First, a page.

I enjoyed your article. It provokes an additional way to address the issue of the abandonment of traditional textbook publishing in higher education. I would ask: why should students, academics and publishers continue to rely upon texts? And if they did, is it not time for one that picks up some uncommon common threads? The availability of traditional textbooks has been largely supplanted by other sources of information and services for students. And, unlike the texts, the courses have not been similarly abandoned: yet your note is silent on our understanding of how these (best) practices have changed in education and publishing. Perhaps it is the change in best practice, and the role of ideas in those changes where the real opportunity is to be found? For example, missing is an explanation of what links the four phenomena that you have mentioned: first, the apparent publisher ‘abandonment mystery’; second, the apparent survival of students without texts; third the apparent survival of courses and academics without texts; and fourth, the local, global and foreign language growth of the higher education market has moved on, largely with a reduction in texts. Maybe the opportunity is in the linkages?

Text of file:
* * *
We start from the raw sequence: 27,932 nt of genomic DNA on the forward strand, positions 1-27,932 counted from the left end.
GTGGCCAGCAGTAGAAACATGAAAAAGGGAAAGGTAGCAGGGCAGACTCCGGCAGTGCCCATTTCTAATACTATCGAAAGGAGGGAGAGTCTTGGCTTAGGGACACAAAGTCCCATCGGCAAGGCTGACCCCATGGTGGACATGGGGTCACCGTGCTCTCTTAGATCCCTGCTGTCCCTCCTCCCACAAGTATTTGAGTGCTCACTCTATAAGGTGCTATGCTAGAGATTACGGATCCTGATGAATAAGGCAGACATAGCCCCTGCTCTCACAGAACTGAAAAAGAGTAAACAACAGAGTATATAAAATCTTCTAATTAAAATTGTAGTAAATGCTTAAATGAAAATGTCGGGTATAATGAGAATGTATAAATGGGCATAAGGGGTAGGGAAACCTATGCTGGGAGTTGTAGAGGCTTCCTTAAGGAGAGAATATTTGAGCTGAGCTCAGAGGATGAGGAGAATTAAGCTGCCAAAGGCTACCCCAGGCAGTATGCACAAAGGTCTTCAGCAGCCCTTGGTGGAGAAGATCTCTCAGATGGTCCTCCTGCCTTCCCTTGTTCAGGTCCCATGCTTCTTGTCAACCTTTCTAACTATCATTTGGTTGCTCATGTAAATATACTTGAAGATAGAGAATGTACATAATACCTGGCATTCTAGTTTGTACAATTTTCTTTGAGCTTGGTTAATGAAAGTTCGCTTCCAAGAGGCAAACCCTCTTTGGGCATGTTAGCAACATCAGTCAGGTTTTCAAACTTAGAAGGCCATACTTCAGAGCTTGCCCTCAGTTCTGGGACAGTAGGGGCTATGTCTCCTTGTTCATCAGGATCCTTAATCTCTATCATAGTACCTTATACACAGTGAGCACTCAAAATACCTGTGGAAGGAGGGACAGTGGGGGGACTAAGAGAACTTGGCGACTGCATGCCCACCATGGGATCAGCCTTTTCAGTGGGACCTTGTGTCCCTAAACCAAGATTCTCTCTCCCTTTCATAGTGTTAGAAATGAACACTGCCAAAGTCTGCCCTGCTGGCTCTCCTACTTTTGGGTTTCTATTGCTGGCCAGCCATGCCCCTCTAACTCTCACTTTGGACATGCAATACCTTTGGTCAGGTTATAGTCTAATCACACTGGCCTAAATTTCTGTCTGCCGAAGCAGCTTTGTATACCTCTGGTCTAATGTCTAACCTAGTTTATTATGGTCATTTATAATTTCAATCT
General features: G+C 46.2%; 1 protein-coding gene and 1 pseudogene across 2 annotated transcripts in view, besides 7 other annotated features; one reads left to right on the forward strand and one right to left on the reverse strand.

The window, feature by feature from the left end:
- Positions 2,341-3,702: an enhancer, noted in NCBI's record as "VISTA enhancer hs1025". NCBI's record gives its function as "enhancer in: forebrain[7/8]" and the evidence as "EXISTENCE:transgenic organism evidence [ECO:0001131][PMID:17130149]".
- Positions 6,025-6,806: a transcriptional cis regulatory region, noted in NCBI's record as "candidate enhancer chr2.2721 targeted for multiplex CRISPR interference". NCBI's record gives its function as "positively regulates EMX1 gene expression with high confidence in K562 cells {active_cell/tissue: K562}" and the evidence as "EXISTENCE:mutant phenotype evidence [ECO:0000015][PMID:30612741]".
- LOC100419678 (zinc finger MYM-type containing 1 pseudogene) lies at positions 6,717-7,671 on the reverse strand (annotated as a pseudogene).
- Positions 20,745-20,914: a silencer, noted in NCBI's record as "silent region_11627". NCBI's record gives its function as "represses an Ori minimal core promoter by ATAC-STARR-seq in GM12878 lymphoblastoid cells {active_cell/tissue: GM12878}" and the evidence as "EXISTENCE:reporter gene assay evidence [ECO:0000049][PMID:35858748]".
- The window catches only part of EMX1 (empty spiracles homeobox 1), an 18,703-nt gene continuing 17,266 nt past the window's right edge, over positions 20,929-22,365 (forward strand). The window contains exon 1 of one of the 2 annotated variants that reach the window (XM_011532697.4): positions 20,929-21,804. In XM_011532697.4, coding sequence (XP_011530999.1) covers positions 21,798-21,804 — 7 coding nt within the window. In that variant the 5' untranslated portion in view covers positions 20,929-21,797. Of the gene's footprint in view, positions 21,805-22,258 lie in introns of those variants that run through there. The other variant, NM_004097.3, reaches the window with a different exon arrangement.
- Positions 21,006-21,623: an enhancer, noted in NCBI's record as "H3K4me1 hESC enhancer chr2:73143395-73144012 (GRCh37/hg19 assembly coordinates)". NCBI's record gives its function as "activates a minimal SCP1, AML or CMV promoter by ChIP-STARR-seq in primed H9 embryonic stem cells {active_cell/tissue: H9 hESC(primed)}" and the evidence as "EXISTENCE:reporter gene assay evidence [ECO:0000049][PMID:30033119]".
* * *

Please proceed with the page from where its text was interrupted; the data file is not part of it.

17h

Peter Janzow

Thanks for another thought-provoking article, Tim. I agree with much of what Dr Glenn Rothberg outlines below – the concept of a “national market” for advanced texts may have gone the way of the 8 Track tape. Or perhaps it’s just evolving, more like MTV – or even vinyl, which has made a comeback in recent years. So maybe there *is* an unserved market for limited print run advanced textbooks. Certainly friends like Bill Webber at Sloan Publishing continue to serve their disciplines with the same dedication and engagement as in the old “P-H” days.

The interconnected nature of academic scholarship and best practice for teaching is certainly a driver – and the publishing/media marketplace has responded with a wide and diverse range of alternative platforms that leverage those connections – from ebook and digital library programs to self-publishing (at any number of sites) to peer-to-peer exchange of course and lecture notes and supporting materials. And don’t forget competition from the de facto global information standard, wikipedia.